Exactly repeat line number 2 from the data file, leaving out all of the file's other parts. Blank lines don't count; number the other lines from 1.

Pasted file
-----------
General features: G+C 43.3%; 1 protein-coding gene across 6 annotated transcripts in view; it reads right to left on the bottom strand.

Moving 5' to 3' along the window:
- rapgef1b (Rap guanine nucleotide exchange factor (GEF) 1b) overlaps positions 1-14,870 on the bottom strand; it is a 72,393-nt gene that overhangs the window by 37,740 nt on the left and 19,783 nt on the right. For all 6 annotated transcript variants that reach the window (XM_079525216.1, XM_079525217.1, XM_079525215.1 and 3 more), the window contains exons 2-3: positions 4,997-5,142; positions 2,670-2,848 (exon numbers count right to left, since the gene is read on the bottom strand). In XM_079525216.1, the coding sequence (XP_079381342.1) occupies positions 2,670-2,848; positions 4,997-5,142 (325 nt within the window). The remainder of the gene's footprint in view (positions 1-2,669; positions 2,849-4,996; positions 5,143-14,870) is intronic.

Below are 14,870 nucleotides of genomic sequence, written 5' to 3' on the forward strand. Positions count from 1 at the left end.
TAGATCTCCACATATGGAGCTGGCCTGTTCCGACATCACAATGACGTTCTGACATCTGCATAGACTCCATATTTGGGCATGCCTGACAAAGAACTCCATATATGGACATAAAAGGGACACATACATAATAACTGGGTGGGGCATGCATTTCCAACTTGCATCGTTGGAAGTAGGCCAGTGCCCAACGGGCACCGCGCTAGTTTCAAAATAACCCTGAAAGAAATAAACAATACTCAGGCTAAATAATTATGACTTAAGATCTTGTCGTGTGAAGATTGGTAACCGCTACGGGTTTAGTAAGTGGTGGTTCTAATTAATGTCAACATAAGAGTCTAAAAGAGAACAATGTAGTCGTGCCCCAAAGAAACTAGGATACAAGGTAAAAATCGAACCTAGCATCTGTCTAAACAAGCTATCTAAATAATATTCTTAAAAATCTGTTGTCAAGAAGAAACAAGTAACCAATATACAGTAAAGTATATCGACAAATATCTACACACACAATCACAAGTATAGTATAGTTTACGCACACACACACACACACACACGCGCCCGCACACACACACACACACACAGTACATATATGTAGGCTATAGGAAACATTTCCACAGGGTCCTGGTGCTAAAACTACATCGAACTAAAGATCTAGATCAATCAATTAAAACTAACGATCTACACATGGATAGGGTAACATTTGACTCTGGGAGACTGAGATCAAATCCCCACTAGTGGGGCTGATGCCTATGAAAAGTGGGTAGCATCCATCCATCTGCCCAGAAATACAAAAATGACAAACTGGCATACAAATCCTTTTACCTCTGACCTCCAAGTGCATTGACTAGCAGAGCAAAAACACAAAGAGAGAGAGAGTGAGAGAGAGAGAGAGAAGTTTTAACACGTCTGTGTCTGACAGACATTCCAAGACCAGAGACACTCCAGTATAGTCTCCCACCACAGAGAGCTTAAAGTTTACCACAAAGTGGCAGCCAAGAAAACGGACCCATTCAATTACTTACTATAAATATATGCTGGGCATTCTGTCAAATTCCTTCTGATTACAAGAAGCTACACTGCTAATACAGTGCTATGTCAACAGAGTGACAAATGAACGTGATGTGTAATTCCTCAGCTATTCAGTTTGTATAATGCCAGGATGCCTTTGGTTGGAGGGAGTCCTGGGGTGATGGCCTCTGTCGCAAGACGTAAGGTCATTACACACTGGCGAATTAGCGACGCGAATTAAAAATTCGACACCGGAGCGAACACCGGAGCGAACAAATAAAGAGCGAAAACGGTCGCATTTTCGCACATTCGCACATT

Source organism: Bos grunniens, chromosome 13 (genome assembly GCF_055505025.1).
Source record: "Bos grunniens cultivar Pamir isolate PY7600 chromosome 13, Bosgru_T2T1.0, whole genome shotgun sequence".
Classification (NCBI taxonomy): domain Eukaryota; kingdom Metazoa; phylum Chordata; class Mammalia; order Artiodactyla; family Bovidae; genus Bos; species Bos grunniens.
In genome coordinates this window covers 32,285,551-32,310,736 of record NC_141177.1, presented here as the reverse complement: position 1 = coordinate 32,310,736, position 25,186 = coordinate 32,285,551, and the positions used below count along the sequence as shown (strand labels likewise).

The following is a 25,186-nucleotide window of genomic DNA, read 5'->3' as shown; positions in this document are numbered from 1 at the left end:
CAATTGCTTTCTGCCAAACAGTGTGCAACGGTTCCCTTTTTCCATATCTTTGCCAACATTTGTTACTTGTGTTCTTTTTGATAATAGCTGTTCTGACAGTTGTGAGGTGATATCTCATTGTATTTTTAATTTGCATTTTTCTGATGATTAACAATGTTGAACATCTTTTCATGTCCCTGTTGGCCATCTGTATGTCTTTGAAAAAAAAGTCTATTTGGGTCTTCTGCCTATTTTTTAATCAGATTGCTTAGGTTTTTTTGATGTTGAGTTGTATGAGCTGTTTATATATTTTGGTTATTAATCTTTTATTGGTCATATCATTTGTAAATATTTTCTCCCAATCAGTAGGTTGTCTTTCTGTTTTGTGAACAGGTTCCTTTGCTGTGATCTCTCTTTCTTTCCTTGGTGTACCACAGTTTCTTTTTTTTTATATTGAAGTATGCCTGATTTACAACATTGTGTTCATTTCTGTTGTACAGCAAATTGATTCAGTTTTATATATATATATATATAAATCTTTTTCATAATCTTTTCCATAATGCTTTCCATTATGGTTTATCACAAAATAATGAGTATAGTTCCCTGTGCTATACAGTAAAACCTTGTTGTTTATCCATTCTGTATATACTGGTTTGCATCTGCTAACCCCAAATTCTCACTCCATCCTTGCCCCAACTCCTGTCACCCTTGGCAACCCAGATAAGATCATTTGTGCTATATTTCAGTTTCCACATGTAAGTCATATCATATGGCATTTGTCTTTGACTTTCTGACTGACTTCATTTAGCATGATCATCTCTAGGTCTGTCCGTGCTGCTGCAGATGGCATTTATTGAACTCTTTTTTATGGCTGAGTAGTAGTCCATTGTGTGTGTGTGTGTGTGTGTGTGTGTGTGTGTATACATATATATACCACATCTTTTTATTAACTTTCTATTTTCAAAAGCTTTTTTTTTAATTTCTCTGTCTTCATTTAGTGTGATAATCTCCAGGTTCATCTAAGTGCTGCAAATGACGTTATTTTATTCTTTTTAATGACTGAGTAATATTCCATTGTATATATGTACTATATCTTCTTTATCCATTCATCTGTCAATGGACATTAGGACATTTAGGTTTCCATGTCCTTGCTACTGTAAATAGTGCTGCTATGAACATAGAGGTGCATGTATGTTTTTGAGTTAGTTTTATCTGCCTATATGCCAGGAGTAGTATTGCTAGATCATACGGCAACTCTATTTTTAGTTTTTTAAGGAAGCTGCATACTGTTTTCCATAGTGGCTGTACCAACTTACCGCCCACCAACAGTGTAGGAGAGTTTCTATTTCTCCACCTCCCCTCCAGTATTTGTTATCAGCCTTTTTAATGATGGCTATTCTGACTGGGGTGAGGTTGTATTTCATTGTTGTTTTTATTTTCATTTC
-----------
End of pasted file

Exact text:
Moving 5' to 3' along the window: